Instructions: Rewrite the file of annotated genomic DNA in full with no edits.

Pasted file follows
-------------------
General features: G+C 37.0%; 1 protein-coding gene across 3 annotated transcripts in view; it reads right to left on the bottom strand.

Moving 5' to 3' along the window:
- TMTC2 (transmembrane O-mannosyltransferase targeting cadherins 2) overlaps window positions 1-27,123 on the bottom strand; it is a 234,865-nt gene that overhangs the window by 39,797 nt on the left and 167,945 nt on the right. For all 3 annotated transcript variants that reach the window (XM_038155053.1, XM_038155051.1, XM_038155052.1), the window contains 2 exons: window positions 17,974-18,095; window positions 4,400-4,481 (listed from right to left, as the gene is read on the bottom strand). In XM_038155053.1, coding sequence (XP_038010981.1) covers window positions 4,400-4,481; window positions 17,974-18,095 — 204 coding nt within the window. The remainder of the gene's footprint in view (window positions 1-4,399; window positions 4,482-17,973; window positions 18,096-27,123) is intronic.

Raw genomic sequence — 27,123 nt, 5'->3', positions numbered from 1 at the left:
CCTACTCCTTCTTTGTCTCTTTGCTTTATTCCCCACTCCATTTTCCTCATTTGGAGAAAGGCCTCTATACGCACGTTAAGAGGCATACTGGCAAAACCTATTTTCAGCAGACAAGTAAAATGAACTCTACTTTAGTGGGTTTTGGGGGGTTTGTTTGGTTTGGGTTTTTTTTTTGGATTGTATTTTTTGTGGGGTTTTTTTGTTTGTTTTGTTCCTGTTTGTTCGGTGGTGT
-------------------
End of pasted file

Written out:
General features: G+C 37.0%; 1 protein-coding gene across 3 annotated transcripts in view; it reads right to left on the bottom strand.

Moving 5' to 3' along the window:
- TMTC2 (transmembrane O-mannosyltransferase targeting cadherins 2) overlaps window positions 1-27,123 on the bottom strand; it is a 234,865-nt gene that overhangs the window by 39,797 nt on the left and 167,945 nt on the right. For all 3 annotated transcript variants that reach the window (XM_038155053.1, XM_038155051.1, XM_038155052.1), the window contains 2 exons: window positions 17,974-18,095; window positions 4,400-4,481 (listed from right to left, as the gene is read on the bottom strand). In XM_038155053.1, coding sequence (XP_038010981.1) covers window positions 4,400-4,481; window positions 17,974-18,095 — 204 coding nt within the window. The remainder of the gene's footprint in view (window positions 1-4,399; window positions 4,482-17,973; window positions 18,096-27,123) is intronic.

Raw genomic sequence — 27,123 nt, 5'->3', positions numbered from 1 at the left:
CCTACTCCTTCTTTGTCTCTTTGCTTTATTCCCCACTCCATTTTCCTCATTTGGAGAAAGGCCTCTATACGCACGTTAAGAGGCATACTGGCAAAACCTATTTTCAGCAGACAAGTAAAATGAACTCTACTTTAGTGGGTTTTGGGGGGTTTGTTTGGTTTGGGTTTTTTTTTTGGATTGTATTTTTTGTGGGGTTTTTTTGTTTGTTTTGTTCCTGTTTGTTCGGTGGTGT